That's from Article VI of the United States Constitution. There's been a lot of activity lately at Article 6 Blog, where I write with my evangelical blogging partner John Schroeder of Blogotional (easily one of the more inspired blog names in the blogosphere - pun intended!). A few highlights:
- John has a philosophical post at Blogotional that I recommend to anyone who's interested in the interplay between religion and politics generally. If you're interested in the Mitt Romney - evangelical - Mormon collision, it's an absolute must-read. Excerpt:
I'm sure you remember Jimmy Carter. I have never been more sure of the right standing before the Throne of Grace for any other president, or candidate for president, than for Jimmy Carter, and yet he was one of the most consistently poor decision makers the office has ever seen. Mohler quotes Martin Luther in the segments as saying something like "I'd rather be ruled by a competent Turk than an incompetent Christian."
- We explored in depth (and quite vigorously, too) a recent radio program by Albert Mohler, an influential evangelical, in which Mohler considered two questions: (1) Will evangelicals vote for Mitt Romney, and (2) should they vote for Romney? The discussion of question (2) was by far the more provocative. Mohler wonders if he has a duty of Christian discipleship not to vote for a Mormon. Provocative stuff. I'll leave the rest for you to read at Article 6.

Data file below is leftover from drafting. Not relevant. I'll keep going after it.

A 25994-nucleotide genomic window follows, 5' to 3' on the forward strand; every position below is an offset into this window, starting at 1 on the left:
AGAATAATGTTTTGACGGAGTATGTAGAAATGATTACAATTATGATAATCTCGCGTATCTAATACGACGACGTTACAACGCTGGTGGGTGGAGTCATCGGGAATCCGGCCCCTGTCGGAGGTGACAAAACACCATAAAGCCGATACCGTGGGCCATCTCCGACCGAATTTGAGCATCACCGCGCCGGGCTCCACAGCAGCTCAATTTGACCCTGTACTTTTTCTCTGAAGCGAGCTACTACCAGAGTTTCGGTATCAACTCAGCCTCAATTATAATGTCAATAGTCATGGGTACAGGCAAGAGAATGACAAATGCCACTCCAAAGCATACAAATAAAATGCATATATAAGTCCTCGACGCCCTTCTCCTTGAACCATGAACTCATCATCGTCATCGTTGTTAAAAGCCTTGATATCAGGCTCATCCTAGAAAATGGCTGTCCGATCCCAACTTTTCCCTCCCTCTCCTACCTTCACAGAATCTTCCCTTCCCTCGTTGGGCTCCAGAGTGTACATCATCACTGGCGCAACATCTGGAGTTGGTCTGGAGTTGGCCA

- We also got into an Economist article, "Mitt Romney's problem," subtitled "Religious prejudice may yet undo the Republicans' latest favourite." Read that here. An excerpt from our commentary on the article:
Many who are either sympathetic to the view that voting for a Mormon presents at least a moral dilemma for evangelicals (Al Mohler comes to mind), or who actually take the position that an evangelical could never vote for a Mormon (I believe this is a minority within the evangelical community) probably resist the notion that such views are outright religious prejudice. I think it's undeniable, however.Anyway, if those subjects interest you, there's no better place to be on the blogosphere than Article 6 Blog.
The rejoinder from the anti-Mormon evangelical camp may be that Mormonism is so wrong, so far out of the mainstream, that it is an evangelical's duty to vote against a Mormon for fear of "mainstreaming" a dangerous sect by electing one of its adherents to the highest office in the land. Al Mohler hasopenly suggested this. In that regard, I found Dr. John Mark Reynolds' analysis compelling . . . .